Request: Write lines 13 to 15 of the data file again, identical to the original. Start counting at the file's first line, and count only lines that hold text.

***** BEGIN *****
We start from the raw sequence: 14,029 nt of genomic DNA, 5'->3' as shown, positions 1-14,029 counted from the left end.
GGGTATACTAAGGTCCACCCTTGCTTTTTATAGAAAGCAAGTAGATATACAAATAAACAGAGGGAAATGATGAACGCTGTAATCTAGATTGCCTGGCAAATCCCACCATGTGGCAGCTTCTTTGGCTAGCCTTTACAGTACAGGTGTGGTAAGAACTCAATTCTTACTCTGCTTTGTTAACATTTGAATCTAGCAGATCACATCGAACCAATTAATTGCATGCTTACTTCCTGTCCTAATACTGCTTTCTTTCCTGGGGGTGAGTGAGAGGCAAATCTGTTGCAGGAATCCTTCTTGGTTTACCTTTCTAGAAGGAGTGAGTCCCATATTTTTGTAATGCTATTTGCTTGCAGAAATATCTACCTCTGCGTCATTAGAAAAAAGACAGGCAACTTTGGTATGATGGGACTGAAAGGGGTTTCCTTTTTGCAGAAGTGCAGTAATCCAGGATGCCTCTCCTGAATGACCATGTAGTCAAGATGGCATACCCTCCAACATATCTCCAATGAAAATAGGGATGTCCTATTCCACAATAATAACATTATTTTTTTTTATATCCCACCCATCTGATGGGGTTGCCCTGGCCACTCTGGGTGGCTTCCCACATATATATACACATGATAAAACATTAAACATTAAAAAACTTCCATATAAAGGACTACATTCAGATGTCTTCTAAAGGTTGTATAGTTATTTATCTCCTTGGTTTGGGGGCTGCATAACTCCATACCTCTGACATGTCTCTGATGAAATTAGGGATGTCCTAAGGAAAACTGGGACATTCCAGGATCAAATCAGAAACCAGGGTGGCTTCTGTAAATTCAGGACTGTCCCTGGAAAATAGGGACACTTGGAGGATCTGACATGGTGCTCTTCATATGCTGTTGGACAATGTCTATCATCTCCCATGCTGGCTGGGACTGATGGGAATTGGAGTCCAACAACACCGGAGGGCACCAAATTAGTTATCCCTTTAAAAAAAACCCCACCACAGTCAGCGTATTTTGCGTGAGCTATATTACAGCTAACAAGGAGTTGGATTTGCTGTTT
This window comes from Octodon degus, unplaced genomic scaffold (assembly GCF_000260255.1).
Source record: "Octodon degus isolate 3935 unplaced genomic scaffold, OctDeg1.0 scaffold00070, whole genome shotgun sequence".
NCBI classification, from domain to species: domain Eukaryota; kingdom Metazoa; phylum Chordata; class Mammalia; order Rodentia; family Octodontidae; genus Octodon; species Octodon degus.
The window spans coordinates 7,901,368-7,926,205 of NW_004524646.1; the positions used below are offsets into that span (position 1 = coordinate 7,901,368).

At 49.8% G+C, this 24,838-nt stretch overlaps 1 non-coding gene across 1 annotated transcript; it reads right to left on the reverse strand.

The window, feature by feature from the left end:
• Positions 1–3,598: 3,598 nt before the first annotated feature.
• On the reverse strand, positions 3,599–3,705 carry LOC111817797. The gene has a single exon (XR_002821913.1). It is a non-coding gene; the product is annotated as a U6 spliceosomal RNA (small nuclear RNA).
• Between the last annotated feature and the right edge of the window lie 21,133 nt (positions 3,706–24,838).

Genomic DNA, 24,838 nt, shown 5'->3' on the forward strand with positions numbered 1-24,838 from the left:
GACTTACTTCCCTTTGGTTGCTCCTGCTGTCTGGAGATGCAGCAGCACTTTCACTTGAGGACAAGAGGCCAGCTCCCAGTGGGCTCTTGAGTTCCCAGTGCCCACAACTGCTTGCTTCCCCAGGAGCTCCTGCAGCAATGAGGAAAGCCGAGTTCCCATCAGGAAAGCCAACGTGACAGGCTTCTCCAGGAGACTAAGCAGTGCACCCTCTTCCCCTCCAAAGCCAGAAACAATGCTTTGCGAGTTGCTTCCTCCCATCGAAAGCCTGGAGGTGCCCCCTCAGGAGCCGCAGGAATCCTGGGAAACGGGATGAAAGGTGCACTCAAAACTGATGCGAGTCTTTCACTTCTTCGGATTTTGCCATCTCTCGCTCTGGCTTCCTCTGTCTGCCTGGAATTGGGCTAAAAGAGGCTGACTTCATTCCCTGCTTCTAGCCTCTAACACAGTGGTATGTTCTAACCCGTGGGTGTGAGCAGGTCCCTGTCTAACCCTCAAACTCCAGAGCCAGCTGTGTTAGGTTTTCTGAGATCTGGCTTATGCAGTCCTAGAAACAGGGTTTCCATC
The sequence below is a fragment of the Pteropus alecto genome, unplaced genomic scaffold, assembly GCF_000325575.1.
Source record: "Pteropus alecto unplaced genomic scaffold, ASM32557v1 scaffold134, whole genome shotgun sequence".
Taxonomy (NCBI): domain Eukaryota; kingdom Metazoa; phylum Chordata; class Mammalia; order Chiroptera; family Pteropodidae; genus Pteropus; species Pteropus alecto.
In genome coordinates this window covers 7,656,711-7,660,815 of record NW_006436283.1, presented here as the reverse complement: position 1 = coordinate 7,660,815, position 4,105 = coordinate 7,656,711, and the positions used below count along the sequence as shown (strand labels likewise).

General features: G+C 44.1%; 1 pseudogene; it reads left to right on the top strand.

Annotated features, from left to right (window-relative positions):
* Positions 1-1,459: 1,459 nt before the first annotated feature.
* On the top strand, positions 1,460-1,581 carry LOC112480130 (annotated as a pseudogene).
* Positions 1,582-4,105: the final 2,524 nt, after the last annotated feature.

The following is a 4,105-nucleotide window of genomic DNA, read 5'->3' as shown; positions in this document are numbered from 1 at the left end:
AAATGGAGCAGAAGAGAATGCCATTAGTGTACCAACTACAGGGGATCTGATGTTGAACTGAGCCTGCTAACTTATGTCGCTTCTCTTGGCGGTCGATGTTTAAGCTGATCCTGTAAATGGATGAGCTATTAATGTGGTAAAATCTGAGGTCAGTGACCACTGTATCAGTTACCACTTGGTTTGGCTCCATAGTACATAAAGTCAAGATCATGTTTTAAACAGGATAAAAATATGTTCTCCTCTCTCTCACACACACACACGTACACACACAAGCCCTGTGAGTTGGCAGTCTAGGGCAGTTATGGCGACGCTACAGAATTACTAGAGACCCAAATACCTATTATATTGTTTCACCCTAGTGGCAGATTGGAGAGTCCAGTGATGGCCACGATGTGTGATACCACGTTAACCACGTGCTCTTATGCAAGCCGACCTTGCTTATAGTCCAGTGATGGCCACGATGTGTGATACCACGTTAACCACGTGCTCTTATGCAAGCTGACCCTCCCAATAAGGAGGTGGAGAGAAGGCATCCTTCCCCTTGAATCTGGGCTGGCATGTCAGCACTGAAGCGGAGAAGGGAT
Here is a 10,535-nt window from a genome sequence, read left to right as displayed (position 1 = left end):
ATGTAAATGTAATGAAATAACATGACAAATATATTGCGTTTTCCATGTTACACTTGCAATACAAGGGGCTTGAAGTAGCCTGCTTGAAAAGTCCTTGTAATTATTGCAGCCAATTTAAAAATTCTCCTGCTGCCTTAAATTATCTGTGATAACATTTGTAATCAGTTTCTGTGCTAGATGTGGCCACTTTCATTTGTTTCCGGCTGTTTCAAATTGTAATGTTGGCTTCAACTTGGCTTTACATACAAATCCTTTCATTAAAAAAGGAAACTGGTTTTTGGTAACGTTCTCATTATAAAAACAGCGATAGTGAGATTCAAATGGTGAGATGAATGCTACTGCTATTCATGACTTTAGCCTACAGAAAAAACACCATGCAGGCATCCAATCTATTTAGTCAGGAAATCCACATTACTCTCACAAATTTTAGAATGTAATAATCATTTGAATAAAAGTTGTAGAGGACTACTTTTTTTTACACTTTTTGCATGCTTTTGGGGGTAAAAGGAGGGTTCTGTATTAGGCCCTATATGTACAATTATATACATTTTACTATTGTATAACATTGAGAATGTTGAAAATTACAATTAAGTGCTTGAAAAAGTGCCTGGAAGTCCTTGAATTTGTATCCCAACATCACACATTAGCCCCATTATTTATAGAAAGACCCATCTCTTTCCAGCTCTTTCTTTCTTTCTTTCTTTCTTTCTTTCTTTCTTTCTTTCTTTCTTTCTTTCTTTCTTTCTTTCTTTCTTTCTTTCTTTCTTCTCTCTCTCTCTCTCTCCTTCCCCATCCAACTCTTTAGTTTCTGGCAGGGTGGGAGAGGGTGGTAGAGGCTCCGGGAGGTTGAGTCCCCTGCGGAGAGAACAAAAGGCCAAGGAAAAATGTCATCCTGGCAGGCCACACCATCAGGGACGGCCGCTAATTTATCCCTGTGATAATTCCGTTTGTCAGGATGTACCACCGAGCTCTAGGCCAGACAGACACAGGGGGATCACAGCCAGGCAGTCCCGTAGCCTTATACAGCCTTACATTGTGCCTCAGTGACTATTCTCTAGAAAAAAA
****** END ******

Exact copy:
GACTTACTTCCCTTTGGTTGCTCCTGCTGTCTGGAGATGCAGCAGCACTTTCACTTGAGGACAAGAGGCCAGCTCCCAGTGGGCTCTTGAGTTCCCAGTGCCCACAACTGCTTGCTTCCCCAGGAGCTCCTGCAGCAATGAGGAAAGCCGAGTTCCCATCAGGAAAGCCAACGTGACAGGCTTCTCCAGGAGACTAAGCAGTGCACCCTCTTCCCCTCCAAAGCCAGAAACAATGCTTTGCGAGTTGCTTCCTCCCATCGAAAGCCTGGAGGTGCCCCCTCAGGAGCCGCAGGAATCCTGGGAAACGGGATGAAAGGTGCACTCAAAACTGATGCGAGTCTTTCACTTCTTCGGATTTTGCCATCTCTCGCTCTGGCTTCCTCTGTCTGCCTGGAATTGGGCTAAAAGAGGCTGACTTCATTCCCTGCTTCTAGCCTCTAACACAGTGGTATGTTCTAACCCGTGGGTGTGAGCAGGTCCCTGTCTAACCCTCAAACTCCAGAGCCAGCTGTGTTAGGTTTTCTGAGATCTGGCTTATGCAGTCCTAGAAACAGGGTTTCCATC
The sequence below is a fragment of the Pteropus alecto genome, unplaced genomic scaffold, assembly GCF_000325575.1.
Source record: "Pteropus alecto unplaced genomic scaffold, ASM32557v1 scaffold134, whole genome shotgun sequence".